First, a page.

Ars Technica reports that the Utah State Senate and House have both passed Jack Thompson's proposed legislation that would stiffen penalties for the sale of M-rated games to minors. Oddly, on its trip through the state legislature, amendments rendered it largely ineffective; retailers are in the clear if the employee who sold the game goes through a training program, or if the minor misrepresents his age. It's also possible that the bill could cause some retailers to simply take down their ESRB-related advertising. Thompson's statements about the bill put the focus on advertising, but discussion on the Utah Senate floor had a familiar ring, touching on the story of a Grand Theft Auto player who killed two policemen in 2003. The ESRB wrote an open letter in opposition of the bill, saying it could undo the efforts they've made to popularize their rating system. The bill's sponsors fired back, questioning the industry's overall commitment to ratings, and now it awaits only the governor's signature before becoming law.
The Internet

Safari Beta Takeup Tops Firefox, IE and Chrome 342

Posted by CmdrTaco
from the it-won't-last dept.
nk497 writes "The release of the beta for the next version of Apple's Safari browser last week helped drive Apple's market share above ten per cent. The Safari beta has gained users at a rate of about 0.5 per cent a day since its release, topping one per cent by day four. For comparison, Microsoft's beta of IE took six months to hit one percent, Chrome needed almost a month, and Firefox 3 took a week."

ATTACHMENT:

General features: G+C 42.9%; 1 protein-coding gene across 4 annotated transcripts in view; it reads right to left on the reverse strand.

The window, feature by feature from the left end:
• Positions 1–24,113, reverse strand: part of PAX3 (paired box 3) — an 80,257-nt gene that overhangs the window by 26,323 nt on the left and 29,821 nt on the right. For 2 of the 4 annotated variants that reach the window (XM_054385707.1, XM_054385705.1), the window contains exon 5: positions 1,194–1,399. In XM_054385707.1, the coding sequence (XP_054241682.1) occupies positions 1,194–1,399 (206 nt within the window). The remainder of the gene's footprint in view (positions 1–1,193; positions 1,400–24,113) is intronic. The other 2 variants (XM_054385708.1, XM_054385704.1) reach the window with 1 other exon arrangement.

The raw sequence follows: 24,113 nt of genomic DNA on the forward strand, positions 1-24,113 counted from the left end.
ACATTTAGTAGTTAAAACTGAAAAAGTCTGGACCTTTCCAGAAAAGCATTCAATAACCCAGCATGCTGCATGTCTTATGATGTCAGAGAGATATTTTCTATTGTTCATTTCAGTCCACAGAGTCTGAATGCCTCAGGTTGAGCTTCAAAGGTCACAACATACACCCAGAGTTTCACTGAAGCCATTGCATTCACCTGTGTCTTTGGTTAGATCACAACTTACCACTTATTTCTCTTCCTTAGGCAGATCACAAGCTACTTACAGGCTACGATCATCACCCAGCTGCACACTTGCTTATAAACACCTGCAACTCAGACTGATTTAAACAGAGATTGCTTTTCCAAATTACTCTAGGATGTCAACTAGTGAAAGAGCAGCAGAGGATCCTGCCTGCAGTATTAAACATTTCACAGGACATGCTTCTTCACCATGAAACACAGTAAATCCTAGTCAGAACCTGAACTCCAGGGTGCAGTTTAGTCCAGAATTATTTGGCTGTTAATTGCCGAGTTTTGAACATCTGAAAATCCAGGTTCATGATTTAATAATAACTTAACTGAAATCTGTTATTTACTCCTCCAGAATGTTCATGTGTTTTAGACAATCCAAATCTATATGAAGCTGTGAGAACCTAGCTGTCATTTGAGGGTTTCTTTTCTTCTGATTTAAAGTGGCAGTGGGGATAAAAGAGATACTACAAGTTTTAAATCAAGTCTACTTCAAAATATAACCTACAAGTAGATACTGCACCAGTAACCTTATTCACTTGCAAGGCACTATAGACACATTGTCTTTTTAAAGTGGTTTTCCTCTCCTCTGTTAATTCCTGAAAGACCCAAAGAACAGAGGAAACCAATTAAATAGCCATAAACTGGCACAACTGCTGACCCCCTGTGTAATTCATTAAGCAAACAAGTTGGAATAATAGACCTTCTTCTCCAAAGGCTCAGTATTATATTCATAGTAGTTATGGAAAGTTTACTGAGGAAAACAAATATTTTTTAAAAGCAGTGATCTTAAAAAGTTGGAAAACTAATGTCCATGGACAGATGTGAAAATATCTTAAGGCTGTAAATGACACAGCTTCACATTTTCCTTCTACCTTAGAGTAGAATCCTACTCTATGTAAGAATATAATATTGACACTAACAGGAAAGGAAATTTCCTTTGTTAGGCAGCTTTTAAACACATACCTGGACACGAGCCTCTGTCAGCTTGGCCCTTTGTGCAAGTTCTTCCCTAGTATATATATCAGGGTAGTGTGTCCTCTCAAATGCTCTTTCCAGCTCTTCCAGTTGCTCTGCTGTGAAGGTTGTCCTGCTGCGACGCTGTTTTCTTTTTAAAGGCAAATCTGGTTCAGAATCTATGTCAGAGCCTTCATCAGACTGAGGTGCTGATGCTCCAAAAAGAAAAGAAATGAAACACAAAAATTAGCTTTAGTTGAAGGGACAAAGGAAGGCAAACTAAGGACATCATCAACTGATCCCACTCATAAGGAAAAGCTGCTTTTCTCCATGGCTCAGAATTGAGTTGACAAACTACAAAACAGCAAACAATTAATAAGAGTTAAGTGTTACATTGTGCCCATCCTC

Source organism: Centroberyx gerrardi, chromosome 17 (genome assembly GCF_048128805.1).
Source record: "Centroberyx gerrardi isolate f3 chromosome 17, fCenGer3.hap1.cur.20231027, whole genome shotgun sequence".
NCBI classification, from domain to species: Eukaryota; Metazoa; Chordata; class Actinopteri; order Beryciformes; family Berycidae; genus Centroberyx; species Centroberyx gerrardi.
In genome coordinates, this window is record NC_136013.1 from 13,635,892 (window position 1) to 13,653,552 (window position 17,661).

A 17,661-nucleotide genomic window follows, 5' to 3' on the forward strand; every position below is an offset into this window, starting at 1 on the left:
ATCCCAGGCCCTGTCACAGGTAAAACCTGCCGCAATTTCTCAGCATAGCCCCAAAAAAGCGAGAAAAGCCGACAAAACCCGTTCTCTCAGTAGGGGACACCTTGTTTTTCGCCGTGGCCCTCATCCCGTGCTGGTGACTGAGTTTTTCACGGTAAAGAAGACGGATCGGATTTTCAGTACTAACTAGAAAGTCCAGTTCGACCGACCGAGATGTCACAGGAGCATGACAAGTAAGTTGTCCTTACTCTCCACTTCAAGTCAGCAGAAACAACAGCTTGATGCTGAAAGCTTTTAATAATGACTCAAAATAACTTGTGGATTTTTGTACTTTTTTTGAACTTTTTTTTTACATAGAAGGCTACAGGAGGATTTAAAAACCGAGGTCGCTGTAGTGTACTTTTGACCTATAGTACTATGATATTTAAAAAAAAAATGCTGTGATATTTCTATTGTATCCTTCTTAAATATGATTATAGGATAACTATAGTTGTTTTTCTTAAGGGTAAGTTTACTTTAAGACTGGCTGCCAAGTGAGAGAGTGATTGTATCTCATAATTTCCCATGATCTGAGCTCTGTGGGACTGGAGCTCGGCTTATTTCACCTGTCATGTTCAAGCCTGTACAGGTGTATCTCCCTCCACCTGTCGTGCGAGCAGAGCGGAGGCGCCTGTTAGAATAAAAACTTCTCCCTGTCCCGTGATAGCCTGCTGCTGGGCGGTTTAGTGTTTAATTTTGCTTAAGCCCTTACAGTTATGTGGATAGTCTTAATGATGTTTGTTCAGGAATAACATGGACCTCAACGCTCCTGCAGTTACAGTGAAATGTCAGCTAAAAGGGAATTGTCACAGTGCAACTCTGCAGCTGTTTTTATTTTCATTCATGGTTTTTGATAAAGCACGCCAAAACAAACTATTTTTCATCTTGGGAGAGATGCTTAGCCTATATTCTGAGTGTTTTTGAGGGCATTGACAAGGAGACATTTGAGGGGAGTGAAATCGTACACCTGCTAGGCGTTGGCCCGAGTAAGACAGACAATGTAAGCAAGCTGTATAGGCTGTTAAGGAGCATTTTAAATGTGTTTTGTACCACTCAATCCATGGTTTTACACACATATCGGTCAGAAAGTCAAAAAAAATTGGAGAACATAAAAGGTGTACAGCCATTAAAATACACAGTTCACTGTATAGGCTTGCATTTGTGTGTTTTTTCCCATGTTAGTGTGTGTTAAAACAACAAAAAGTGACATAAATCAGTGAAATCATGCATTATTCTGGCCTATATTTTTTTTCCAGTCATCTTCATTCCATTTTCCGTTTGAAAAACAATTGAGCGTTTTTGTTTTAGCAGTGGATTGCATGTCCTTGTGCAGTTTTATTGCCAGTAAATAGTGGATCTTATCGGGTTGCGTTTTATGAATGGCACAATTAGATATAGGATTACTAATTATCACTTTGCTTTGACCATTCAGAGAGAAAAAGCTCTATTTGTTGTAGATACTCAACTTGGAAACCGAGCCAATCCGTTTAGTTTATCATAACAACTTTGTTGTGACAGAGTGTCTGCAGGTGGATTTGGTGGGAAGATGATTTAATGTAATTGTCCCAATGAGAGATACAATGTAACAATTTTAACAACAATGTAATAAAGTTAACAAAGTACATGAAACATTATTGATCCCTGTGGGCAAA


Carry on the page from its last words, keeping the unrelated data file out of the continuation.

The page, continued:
Privacy

Utah Mulls a Database of Bar Customers 623

Posted by kdawson
from the legislating-adulthood dept.
sundancing alerts us to a political dustup in the state of Utah, which doesn't have bars like the rest of the country does. Instead, "private clubs" require you to fill out an application and pay a fee if you want to have a drink outside the home. While there is pressure to reform this arrangement — one argument is that it's bad for tourism — the head of the state senate recently floated a proposal to create a database of every bar patron's visits. Now Utah's governor has called that idea "almost Orwellian," adding that "it's very difficult to legislate adulthood," and its supporters seem to be backing off. The idea of requiring bar patrons to swipe their drivers licenses as proof of age is still on the table, though.

Comment: Re:The Magic 8 ball told me that a long time ago (Score 1) 540

by NuGeo (#25962039) Attached to: US Has Been In Recession Since December 2007

Ah, but that does not fix the underlying problem. The underlying problem is the spend-yourself-into-huge-debt mentality that has gotten people into this problem in the first place! Bail them out now and they'll just find themselves back in the hole later.

You don't save a nation of starving people by supplying them with free food for one year. You save a nation of starving people by doing whatever you possibly can to help them become self sufficient.

Graphics

How To Make Money With Free Software 187

Posted by timothy
from the actual-money dept.
fons writes "Dutch Python hacker/artist Stani took part in a contest organised by the Dutch Ministry Of Finance to design a 5 euro commemorative coin. And he won, using only free software: 'The whole design was done for 100% with free software. The biggest part consists of custom software in Python, of course within the SPE editor. For the visual power I used PIL and pyCairo. From time to time also Gimp, Inkscape and Phatch helped quite a bit. All the developing and processing was done on GNU/Linux machines which were running Ubuntu/Debian. I would have loved to release the coin under the GPL, which could maybe solve the financial crisis. However for obvious reasons I was not allowed to do that.'"

I have a very small mind and must live with it. -- E. Dijkstra